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The Problem With Assassin’s Creed

Gamingtodaynews1b - The Problem With Assassin's Creed

Assassin’s Creed is a long-running annual franchise that has seen a wide variety of entries over the years, from its origins as a linear stealth game to a swashbuckling pirate adventure to, most recently, a sort of demigod simulator. However, as diverse and unique as many of its entries superficially are, there is one problem that plagues every single Assassin’s Creed game: there is simply no good reason to play an Assassin’s Creed game.

That might sound quite harsh, and it is; what makes any game worth playing, and what makes other games more worth playing than Assassin’s Creed? There are many different reasons to play a game, but, fundamentally, there are two elements that underpin every game, and these two elements define how the player interacts with the game. The first of these elements is the story. Sometimes it’s a traditional linear narrative, like a film or book, but sometimes it can be more atmospheric or elusive, telling an experiential story in a way that only games can. Regardless, it is the emotional experience of a game. The second element is the puzzles. With only a few exceptions, every game is a puzzle game. Any challenge a game throws at you that must be solved through critical thinking is a puzzle, whether it be a literal line puzzle in The Witness or ten thousand bullets hurtling in your direction in Enter the Gungeon. If you have to develop and then execute a solution to a problem, that’s a puzzle, and these puzzles are what set games apart from all other artistic media.

In order for a game to be “worth playing”, it should contain worthy examples of one of these elements. It need not contain both; Super Mario Bros. 3 contains no story worth mentioning, but its platforming puzzles are exquisitely designed; and What Remains of Edith Finch hardly challenges with its gameplay, but tells a wrenching narrative well worth experiencing. A game need not contain both, but if it contains neither, possessing both an uninteresting story as well as repetitive, simple or dull puzzles, it is simply not worth playing. Assassin’s Creed games fail to provide either of the two basic elements that can make a game worthwhile.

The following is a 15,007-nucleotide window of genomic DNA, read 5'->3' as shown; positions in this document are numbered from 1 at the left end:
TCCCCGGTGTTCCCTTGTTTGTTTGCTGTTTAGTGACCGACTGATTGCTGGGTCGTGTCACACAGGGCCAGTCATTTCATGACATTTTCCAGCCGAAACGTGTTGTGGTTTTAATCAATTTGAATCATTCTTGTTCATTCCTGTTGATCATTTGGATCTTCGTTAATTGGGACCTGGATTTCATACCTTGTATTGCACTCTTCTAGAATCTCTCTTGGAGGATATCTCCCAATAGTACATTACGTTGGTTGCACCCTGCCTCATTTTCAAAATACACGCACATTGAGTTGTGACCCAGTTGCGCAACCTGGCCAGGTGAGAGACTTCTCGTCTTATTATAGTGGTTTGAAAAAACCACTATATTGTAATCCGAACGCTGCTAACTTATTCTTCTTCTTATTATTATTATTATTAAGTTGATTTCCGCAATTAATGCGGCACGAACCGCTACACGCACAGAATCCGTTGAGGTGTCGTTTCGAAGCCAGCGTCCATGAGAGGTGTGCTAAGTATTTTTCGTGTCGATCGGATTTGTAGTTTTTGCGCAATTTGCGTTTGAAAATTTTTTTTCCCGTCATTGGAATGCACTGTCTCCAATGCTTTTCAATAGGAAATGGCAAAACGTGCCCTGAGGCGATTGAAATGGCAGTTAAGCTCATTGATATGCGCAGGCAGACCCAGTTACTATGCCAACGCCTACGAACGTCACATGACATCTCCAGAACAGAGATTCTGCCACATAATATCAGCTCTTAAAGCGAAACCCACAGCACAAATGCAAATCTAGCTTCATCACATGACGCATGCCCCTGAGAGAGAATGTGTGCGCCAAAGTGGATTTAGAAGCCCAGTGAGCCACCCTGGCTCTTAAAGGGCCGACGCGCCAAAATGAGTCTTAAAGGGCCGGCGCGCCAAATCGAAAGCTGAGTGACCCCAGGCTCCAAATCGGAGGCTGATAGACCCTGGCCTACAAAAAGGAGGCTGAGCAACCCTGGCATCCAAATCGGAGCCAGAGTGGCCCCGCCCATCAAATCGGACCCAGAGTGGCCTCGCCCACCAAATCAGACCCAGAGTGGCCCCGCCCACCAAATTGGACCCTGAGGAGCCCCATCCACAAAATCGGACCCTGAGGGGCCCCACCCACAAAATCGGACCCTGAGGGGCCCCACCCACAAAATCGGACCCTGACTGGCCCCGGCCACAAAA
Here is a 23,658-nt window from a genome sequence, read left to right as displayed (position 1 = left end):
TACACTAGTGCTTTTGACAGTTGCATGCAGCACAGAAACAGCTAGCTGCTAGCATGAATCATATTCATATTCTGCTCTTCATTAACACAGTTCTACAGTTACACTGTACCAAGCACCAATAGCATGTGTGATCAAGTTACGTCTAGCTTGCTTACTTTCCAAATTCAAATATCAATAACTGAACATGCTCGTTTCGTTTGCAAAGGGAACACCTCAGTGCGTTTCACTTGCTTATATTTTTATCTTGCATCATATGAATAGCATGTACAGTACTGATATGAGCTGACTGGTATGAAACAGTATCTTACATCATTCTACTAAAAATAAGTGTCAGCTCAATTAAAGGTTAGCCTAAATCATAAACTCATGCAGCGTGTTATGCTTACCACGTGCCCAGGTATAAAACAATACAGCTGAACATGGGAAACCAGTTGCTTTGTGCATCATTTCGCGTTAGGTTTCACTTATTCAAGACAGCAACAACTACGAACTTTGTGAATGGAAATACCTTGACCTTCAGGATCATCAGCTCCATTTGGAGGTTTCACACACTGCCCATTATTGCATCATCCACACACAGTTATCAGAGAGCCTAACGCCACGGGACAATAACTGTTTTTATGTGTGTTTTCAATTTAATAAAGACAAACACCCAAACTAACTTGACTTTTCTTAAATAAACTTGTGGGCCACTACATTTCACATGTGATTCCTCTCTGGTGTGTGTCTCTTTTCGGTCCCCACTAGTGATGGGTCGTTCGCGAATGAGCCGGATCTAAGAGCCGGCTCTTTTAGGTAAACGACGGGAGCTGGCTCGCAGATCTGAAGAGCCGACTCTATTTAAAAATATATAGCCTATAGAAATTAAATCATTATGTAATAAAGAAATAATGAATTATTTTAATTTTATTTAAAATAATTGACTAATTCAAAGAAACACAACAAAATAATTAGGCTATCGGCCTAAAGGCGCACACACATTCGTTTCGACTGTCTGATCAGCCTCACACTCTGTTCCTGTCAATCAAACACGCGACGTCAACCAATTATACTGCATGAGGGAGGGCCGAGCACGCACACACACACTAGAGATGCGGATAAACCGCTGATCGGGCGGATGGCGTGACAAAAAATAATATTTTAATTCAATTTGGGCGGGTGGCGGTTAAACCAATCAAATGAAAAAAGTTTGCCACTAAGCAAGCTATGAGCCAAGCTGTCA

First, as most fans of the games will probably tell you, Assassin’s Creed really isn’t doing much in the story department. There are decent narrative tidbits occasionally; Black Flag’s doomed pirate society’s slow decline and Origins’ revenge tale come to mind. However, it seems to be a rule of the franchise that the emotional, human narratives must be trampled by National Treasure-style anthropological conspiracies. Black Flag might contain some interesting characters, but they hardly get time to develop, that time instead being devoted to the usual tale of two secret societies dueling it out over thousands of years. Assassin’s Creed is not alone in struggling to maintain a weighty story in an open-world game; most games of this length fail to maintain an emotional narrative because few narratives can sustain that level of investment. If films were forty hours long, it would be difficult for them to maintain a focused story. The greatest open-world games work around this problem by presenting their greatest stories in small packages, telling interesting tales in sidequests rather than as the main story. Assassin’s Creed does not do this. Until its most recent RPG-style entries, AC sidequests consisted of a few different types of busy work (races, collectibles to grab, thieves to track down) scattered through the world with little to no connective structure. The latest two games take a step forward by aping The Witcher 3. It’s a better idea than what the older entries had, but the stories they choose to tell in these sidequests just aren’t that good, and it feels almost as if adding these sidequests was just another requirement in Ubisoft’s late-2010s open-world checklist rather than an attempt to impart a meaningful experience.